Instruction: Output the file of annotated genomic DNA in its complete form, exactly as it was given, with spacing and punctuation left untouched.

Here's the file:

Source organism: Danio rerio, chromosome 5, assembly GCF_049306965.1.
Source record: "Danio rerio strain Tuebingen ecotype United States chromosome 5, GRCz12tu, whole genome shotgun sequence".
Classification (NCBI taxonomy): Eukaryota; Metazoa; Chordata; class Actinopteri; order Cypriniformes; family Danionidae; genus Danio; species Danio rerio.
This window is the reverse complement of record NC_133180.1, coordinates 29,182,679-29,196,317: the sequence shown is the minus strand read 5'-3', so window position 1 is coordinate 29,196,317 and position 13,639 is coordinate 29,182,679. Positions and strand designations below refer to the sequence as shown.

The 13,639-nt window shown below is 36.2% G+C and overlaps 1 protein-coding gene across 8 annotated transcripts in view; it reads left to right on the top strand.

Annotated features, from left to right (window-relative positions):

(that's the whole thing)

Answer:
Source organism: Danio rerio, chromosome 5, assembly GCF_049306965.1.
Source record: "Danio rerio strain Tuebingen ecotype United States chromosome 5, GRCz12tu, whole genome shotgun sequence".
Classification (NCBI taxonomy): Eukaryota; Metazoa; Chordata; class Actinopteri; order Cypriniformes; family Danionidae; genus Danio; species Danio rerio.
This window is the reverse complement of record NC_133180.1, coordinates 29,182,679-29,196,317: the sequence shown is the minus strand read 5'-3', so window position 1 is coordinate 29,196,317 and position 13,639 is coordinate 29,182,679. Positions and strand designations below refer to the sequence as shown.

The 13,639-nt window shown below is 36.2% G+C and overlaps 1 protein-coding gene across 8 annotated transcripts in view; it reads left to right on the top strand.

Annotated features, from left to right (window-relative positions):